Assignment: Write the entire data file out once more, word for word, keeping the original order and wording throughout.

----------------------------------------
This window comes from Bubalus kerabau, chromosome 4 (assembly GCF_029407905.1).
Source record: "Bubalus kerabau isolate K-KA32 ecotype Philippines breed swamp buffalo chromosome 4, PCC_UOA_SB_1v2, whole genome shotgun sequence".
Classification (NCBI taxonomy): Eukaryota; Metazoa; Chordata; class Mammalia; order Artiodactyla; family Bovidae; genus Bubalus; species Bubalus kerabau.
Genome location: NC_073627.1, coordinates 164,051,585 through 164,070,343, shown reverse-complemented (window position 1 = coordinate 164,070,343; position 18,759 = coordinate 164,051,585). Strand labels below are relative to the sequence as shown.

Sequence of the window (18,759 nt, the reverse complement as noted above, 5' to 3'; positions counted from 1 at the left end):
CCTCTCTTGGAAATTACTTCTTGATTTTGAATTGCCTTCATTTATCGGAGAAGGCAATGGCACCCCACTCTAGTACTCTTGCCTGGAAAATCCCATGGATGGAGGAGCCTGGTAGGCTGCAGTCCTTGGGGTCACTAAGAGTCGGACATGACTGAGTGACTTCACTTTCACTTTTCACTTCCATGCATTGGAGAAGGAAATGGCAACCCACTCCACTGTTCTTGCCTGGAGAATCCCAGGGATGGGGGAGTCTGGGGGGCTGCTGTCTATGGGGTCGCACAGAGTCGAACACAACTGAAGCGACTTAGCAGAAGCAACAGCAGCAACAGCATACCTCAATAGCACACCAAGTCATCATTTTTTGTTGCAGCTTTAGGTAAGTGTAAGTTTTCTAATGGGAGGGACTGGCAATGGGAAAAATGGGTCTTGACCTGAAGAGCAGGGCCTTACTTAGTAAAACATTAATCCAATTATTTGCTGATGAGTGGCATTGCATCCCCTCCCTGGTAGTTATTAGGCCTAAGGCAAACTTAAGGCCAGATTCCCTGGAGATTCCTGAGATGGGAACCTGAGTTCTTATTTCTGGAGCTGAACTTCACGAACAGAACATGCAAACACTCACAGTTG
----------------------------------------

This window comes from Bubalus kerabau, chromosome 4 (assembly GCF_029407905.1).
Source record: "Bubalus kerabau isolate K-KA32 ecotype Philippines breed swamp buffalo chromosome 4, PCC_UOA_SB_1v2, whole genome shotgun sequence".
Classification (NCBI taxonomy): Eukaryota; Metazoa; Chordata; class Mammalia; order Artiodactyla; family Bovidae; genus Bubalus; species Bubalus kerabau.
Genome location: NC_073627.1, coordinates 164,051,585 through 164,070,343, shown reverse-complemented (window position 1 = coordinate 164,070,343; position 18,759 = coordinate 164,051,585). Strand labels below are relative to the sequence as shown.

Sequence of the window (18,759 nt, the reverse complement as noted above, 5' to 3'; positions counted from 1 at the left end):
CCTCTCTTGGAAATTACTTCTTGATTTTGAATTGCCTTCATTTATCGGAGAAGGCAATGGCACCCCACTCTAGTACTCTTGCCTGGAAAATCCCATGGATGGAGGAGCCTGGTAGGCTGCAGTCCTTGGGGTCACTAAGAGTCGGACATGACTGAGTGACTTCACTTTCACTTTTCACTTCCATGCATTGGAGAAGGAAATGGCAACCCACTCCACTGTTCTTGCCTGGAGAATCCCAGGGATGGGGGAGTCTGGGGGGCTGCTGTCTATGGGGTCGCACAGAGTCGAACACAACTGAAGCGACTTAGCAGAAGCAACAGCAGCAACAGCATACCTCAATAGCACACCAAGTCATCATTTTTTGTTGCAGCTTTAGGTAAGTGTAAGTTTTCTAATGGGAGGGACTGGCAATGGGAAAAATGGGTCTTGACCTGAAGAGCAGGGCCTTACTTAGTAAAACATTAATCCAATTATTTGCTGATGAGTGGCATTGCATCCCCTCCCTGGTAGTTATTAGGCCTAAGGCAAACTTAAGGCCAGATTCCCTGGAGATTCCTGAGATGGGAACCTGAGTTCTTATTTCTGGAGCTGAACTTCACGAACAGAACATGCAAACACTCACAGTTG